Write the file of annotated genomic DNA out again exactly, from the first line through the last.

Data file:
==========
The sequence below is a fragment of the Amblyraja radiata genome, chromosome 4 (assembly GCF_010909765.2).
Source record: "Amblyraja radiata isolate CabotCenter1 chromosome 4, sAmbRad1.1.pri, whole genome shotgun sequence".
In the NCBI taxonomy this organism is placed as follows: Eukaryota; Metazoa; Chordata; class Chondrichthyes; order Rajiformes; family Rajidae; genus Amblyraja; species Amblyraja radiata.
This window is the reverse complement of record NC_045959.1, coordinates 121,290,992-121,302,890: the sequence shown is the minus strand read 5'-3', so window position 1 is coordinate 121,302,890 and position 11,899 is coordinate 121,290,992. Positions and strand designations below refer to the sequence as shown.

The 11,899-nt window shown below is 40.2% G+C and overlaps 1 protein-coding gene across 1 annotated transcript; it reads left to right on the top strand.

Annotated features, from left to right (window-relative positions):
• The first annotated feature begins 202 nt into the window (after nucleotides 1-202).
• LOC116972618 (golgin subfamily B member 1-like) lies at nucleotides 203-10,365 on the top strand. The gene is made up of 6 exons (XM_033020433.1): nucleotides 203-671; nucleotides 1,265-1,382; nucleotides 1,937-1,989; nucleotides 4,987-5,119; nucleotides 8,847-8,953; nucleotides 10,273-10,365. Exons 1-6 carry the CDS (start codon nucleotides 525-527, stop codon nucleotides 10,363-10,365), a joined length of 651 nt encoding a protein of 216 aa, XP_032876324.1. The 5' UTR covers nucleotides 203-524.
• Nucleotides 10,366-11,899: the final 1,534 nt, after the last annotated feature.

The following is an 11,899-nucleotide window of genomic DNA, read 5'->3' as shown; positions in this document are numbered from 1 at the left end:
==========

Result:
The sequence below is a fragment of the Amblyraja radiata genome, chromosome 4 (assembly GCF_010909765.2).
Source record: "Amblyraja radiata isolate CabotCenter1 chromosome 4, sAmbRad1.1.pri, whole genome shotgun sequence".
In the NCBI taxonomy this organism is placed as follows: Eukaryota; Metazoa; Chordata; class Chondrichthyes; order Rajiformes; family Rajidae; genus Amblyraja; species Amblyraja radiata.
This window is the reverse complement of record NC_045959.1, coordinates 121,290,992-121,302,890: the sequence shown is the minus strand read 5'-3', so window position 1 is coordinate 121,302,890 and position 11,899 is coordinate 121,290,992. Positions and strand designations below refer to the sequence as shown.

The 11,899-nt window shown below is 40.2% G+C and overlaps 1 protein-coding gene across 1 annotated transcript; it reads left to right on the top strand.

Annotated features, from left to right (window-relative positions):
• The first annotated feature begins 202 nt into the window (after nucleotides 1-202).
• LOC116972618 (golgin subfamily B member 1-like) lies at nucleotides 203-10,365 on the top strand. The gene is made up of 6 exons (XM_033020433.1): nucleotides 203-671; nucleotides 1,265-1,382; nucleotides 1,937-1,989; nucleotides 4,987-5,119; nucleotides 8,847-8,953; nucleotides 10,273-10,365. Exons 1-6 carry the CDS (start codon nucleotides 525-527, stop codon nucleotides 10,363-10,365), a joined length of 651 nt encoding a protein of 216 aa, XP_032876324.1. The 5' UTR covers nucleotides 203-524.
• Nucleotides 10,366-11,899: the final 1,534 nt, after the last annotated feature.

The following is an 11,899-nucleotide window of genomic DNA, read 5'->3' as shown; positions in this document are numbered from 1 at the left end: